Introduction & Avoidances
In this week’s parashah of Nasso, we encounter the curious instance of the nazir (Num. 6:1-21). This person – man or woman (Num. 6:2) – decides to avoid hair-cutting (Num. 6:5) and contact with corpses (Num. 6:6-8). This person also vows away all drinking – whether wine or beer (Num. 6:3) – and even anything remotely connected with wine (Num. 6:3-4). It is certainly a curious thing for someone to swear off drinking, but it happens.
A curious aspect of the entire procedure for someone undergoing the nazir process is the offering of a sin-offering. This is done either when unexpectedly having been confronted with a corpse amidst his or her nazir time (Num. 6:11), or at the completion of his or her term as a nazir/nazirah (Num. 6:14). To be sure, this is not the only offering, as the nazir/nazirah who unexpectedly comes into corpse contact offers both a sin-offering as well as an elevation-offering; while the person completing their time as a nazir/nazirah offers an elevation-offering, a sin-offering, and a completion-offering. But why a sin-offering? What did this person do wrong?
While we are on the topic of offerings, along with the animals, as well as meal-offerings and oil, one also offers wine libations (for an overview of wine libations in the Bible, check out The Libation Episode of The Jewish Drinking Show). This would seem to be, for vow-offerings, a quarter-hin of wine for each sheep, as we see later on in Numbers (15:5), and a third of a hin of wine for the ram (Num. 15:7). (It is unclear from the text whether the person completing one’s time as a nazir/nazirah is supposed to bring these five-sixths of a hin of wine, or if it is supplied at the offering by the priests.)
So this person has abstained from wine during this time-period and is now offering wine as part of their sacrifices, as well as getting their hair cut and offering it, too, as a sacrifice (Num. 6:18). Furthermore, once the offering has been offered, this person also drinks wine (Num. 6:20). What is going on? Why, after all of this time abstaining from corpses, wine, and hair-cutting, are two of these items now included as part of this service?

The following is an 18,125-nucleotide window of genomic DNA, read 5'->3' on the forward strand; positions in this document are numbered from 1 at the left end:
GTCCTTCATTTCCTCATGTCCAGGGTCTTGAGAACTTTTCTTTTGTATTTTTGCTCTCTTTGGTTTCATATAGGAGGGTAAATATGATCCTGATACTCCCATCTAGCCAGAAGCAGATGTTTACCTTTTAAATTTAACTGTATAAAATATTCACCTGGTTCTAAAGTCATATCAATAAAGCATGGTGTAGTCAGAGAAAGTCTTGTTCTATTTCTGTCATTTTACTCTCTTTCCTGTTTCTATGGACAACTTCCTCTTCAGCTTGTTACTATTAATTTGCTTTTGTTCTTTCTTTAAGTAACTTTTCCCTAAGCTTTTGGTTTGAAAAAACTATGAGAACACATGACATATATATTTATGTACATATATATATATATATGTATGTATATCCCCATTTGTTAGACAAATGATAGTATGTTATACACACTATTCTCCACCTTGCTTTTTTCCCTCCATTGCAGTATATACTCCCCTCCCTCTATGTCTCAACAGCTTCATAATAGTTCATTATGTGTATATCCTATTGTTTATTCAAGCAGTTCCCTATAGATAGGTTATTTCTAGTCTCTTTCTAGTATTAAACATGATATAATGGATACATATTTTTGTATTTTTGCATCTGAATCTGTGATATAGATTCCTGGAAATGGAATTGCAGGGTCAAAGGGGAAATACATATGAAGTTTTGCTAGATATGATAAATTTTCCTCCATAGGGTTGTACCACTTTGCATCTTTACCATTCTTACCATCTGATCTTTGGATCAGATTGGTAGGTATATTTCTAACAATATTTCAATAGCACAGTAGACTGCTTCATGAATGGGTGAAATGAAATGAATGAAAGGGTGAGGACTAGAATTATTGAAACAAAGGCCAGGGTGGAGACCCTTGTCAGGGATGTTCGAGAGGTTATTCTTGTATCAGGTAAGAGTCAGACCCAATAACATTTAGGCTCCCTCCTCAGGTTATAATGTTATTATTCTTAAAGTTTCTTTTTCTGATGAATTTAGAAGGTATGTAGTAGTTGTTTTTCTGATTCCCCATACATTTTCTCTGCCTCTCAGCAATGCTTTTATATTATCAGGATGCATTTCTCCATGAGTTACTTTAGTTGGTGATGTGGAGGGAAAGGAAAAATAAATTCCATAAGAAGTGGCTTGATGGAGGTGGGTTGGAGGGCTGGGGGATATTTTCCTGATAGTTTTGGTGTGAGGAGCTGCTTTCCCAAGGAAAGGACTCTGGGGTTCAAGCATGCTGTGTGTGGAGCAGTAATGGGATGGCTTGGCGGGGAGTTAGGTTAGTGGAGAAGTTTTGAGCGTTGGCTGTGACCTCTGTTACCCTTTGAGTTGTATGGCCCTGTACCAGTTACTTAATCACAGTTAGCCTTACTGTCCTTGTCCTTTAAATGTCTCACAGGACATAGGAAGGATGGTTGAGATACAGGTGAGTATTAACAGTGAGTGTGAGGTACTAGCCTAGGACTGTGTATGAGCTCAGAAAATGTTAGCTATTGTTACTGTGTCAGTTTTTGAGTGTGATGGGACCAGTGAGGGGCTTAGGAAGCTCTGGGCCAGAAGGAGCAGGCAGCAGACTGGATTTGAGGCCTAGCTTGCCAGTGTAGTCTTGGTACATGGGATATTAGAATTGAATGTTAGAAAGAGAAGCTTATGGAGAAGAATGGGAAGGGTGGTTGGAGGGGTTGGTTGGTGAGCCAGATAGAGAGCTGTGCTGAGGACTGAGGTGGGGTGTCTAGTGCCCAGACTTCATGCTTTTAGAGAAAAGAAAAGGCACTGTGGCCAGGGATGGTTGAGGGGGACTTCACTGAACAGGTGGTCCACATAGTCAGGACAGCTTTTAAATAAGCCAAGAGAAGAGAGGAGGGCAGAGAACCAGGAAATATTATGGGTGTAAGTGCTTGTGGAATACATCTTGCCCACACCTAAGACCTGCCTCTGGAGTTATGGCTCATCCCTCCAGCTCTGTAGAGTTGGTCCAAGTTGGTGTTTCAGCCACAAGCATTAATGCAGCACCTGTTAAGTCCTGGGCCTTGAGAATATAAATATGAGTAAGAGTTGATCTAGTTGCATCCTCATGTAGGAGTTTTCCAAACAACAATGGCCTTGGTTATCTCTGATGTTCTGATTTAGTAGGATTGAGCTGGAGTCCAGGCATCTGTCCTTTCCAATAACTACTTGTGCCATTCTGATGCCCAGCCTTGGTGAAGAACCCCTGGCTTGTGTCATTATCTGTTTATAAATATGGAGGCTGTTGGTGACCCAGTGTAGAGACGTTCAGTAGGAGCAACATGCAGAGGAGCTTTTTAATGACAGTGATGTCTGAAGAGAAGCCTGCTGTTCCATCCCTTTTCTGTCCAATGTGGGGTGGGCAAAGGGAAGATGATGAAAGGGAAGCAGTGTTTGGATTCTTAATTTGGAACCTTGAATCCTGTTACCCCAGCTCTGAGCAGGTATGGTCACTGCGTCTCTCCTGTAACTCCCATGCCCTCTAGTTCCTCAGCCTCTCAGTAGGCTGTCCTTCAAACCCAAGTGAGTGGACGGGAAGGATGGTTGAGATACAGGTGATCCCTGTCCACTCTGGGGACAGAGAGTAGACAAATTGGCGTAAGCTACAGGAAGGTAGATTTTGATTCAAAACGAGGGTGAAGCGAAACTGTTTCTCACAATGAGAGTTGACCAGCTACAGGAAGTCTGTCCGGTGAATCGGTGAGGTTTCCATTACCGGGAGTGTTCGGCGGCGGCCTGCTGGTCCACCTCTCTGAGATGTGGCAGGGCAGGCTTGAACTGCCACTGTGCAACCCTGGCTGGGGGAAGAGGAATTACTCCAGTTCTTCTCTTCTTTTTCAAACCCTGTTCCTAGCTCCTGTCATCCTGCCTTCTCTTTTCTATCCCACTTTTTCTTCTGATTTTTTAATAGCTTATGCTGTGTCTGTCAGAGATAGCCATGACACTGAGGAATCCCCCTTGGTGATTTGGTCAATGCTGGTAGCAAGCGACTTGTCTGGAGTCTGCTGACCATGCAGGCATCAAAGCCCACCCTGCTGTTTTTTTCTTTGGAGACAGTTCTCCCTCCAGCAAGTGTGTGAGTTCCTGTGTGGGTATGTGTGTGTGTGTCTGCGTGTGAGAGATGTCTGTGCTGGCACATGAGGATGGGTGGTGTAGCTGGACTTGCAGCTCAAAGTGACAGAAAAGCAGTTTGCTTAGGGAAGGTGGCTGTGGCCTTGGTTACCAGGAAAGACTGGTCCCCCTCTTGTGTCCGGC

Midrashic Explanation for Sin Offering
A rabbinic midrash provides some insight into this quandary: “על איזו נפש חטא בה שצריך כפרה, על שציער עצמו מן היין Against which soul did he sin that he needs atonement? On account of having deprived himself of wine” (ספרי ל). (A rebuttal comment by Rabbi Ishmael (ר’ ישמעאל אומר בנזיר טמא הכתוב מדבר שנאמר וכפר עליו מאשר חטא על הנפש שמטמא למתים “Scripture speaks of a Nazirite who made himself impure (by a dead body), it being written ‘and he shall atone for him by having sinned (i.e., for having defiled himself) by the soul’ — a dead soul”) is also recorded in that midrash, but that seems to be directly commenting on the sin-offering in verse 11 rather than that of verse 14, whereas the wine-depriving comment works for both of the sin-offerings in verses 11 and 14.) Seemingly, the midrash points out, one’s sin-offering is to atone for having deprived the person of wine.
Returning to Normalcy
Perhaps the sin-offering seeks to wipe the slate clean from this period of this person striving to be so holy, even withholding from themselves hair-cutting, alcohol, and even the need to come into contact with corpses. That would also seem to be why – with the sole exception of coming into contact with a person’s corpse (which would be incredibly morose (unless one considers the animals for the offerings to be a stand-in for human corpses)) – these activities are now included as part of the ceremony to close out this period of abstention from these activities. This person now has their hair cut and drinks wine, as well as offering their hair and wine to God – they are now returning to normal life.